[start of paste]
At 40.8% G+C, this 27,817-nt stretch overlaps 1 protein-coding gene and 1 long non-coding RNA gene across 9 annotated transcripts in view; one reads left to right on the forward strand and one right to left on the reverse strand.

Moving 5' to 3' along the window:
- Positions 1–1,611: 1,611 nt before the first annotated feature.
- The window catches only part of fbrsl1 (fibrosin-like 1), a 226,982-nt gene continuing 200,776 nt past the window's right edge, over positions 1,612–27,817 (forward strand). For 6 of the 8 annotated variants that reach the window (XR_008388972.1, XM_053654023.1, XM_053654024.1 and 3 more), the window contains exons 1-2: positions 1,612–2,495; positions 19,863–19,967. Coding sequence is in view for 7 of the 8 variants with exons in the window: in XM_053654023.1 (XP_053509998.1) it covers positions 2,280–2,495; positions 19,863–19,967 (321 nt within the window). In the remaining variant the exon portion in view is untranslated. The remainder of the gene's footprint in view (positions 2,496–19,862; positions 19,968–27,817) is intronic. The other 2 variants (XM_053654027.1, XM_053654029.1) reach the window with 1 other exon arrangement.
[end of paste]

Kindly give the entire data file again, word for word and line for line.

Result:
At 40.8% G+C, this 27,817-nt stretch overlaps 1 protein-coding gene and 1 long non-coding RNA gene across 9 annotated transcripts in view; one reads left to right on the forward strand and one right to left on the reverse strand.

Moving 5' to 3' along the window:
- Positions 1–1,611: 1,611 nt before the first annotated feature.
- The window catches only part of fbrsl1 (fibrosin-like 1), a 226,982-nt gene continuing 200,776 nt past the window's right edge, over positions 1,612–27,817 (forward strand). For 6 of the 8 annotated variants that reach the window (XR_008388972.1, XM_053654023.1, XM_053654024.1 and 3 more), the window contains exons 1-2: positions 1,612–2,495; positions 19,863–19,967. Coding sequence is in view for 7 of the 8 variants with exons in the window: in XM_053654023.1 (XP_053509998.1) it covers positions 2,280–2,495; positions 19,863–19,967 (321 nt within the window). In the remaining variant the exon portion in view is untranslated. The remainder of the gene's footprint in view (positions 2,496–19,862; positions 19,968–27,817) is intronic. The other 2 variants (XM_053654027.1, XM_053654029.1) reach the window with 1 other exon arrangement.